By Max Clarke
The Financial Services Authority (FSA) has fined Barclays Bank plc (Barclays) £7.7 million for failures in relation to the sale of two funds. Barclays will contact customers and pay redress where appropriate.
Between July 2006 and November 2008 Barclays sold Aviva’s Global Balanced Income Fund (the Balanced Fund) and Global Cautious Income Fund (the Cautious Fund) to 12,331 people with investments totalling £692 million.
However, there were a number of serious failings in the way the funds were sold. These include:
* Failing to ensure the funds were suitable for customers in view of their investment objectives, financial circumstances, investment knowledge and experience;
* Failing to ensure that training given to sales staff adequately explained the risks associated with the funds;
* Failing to ensure product brochures and other documents given to customers clearly explained the risks involved and could not mislead customers; and
* Failing to have adequate procedures for monitoring sales processes and responding promptly when issues were identified.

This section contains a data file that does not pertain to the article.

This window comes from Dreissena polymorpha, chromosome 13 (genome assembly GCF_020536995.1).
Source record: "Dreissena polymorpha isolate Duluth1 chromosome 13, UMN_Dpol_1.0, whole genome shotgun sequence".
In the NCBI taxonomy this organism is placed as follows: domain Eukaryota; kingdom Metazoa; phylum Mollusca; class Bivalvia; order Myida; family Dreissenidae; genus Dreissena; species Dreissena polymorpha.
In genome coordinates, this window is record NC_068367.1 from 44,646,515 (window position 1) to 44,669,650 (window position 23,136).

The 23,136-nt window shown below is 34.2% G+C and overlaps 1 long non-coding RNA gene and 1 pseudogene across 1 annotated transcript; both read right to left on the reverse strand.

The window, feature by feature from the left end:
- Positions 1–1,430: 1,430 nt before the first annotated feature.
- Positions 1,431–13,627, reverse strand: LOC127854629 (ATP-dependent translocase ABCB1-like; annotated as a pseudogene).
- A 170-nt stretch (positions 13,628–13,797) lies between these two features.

The FSA’s investigation revealed that even though Barclays had itself identified potentially unsuitable sales as early as June 2008, it did not take appropriate and timely action.
In fact, of the 12,000 or so investors, most of whom were retired or nearing retirement, 1,730 complained about the advice they were given to invest in the funds. This equates to approximately one in seven investors.
During the investigation Barclays continued to carry out a past business review to evaluate the suitability of the sales of both funds: 3,099 sales of the Cautious Fund (51% of all sold) and 3,378 of the Balanced Fund (74% of all sold) have been identified as requiring further consideration.
As a result Barclays has already paid approximately £17 million in compensation and the FSA estimates up to £42 million further could be paid to customers who received unsuitable advice.
Margaret Cole, the FSA’s managing director of enforcement and financial crime, said:
“The FSA requires firms to have robust procedures in place to ensure any advice given to customers is suitable. Therefore, when recommending investment products, firms should take account of a customer’s financial circumstances, their attitude to risk and what they hope to achieve by investing.
“On this occasion however, Barclays failed to do this and thousands of investors, many of whom were seeking to invest their retirement savings, have suffered. To compound matters, Barclays failed to take effective action when it detected the failings at an early stage.
“Because of this, and given Barclays’ position as one of the UK’s major retail banks, we view these breaches as particularly serious and fully deserving of what is a very substantial fine.”
The fine is the highest fine imposed by the FSA for retail failings.